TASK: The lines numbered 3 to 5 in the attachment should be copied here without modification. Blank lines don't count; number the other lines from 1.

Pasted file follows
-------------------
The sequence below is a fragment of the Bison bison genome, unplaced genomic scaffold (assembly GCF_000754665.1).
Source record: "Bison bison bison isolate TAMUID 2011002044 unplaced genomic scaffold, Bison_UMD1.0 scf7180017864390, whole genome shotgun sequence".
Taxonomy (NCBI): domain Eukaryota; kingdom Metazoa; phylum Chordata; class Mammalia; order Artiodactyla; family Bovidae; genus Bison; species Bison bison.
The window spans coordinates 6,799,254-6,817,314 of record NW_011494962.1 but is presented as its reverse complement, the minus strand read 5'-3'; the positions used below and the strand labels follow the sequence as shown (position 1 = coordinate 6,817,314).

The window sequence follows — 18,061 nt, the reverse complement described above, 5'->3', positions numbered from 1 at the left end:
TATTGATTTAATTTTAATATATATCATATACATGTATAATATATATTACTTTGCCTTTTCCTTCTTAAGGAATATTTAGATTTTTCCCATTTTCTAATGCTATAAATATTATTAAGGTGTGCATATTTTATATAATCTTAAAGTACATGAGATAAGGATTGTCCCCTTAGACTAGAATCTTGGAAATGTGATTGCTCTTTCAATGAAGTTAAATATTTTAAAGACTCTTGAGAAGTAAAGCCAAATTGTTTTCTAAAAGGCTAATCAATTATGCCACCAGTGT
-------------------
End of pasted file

Taxonomy (NCBI): domain Eukaryota; kingdom Metazoa; phylum Chordata; class Mammalia; order Artiodactyla; family Bovidae; genus Bison; species Bison bison.
The window spans coordinates 6,799,254-6,817,314 of record NW_011494962.1 but is presented as its reverse complement, the minus strand read 5'-3'; the positions used below and the strand labels follow the sequence as shown (position 1 = coordinate 6,817,314).

The window sequence follows — 18,061 nt, the reverse complement described above, 5'->3', positions numbered from 1 at the left end: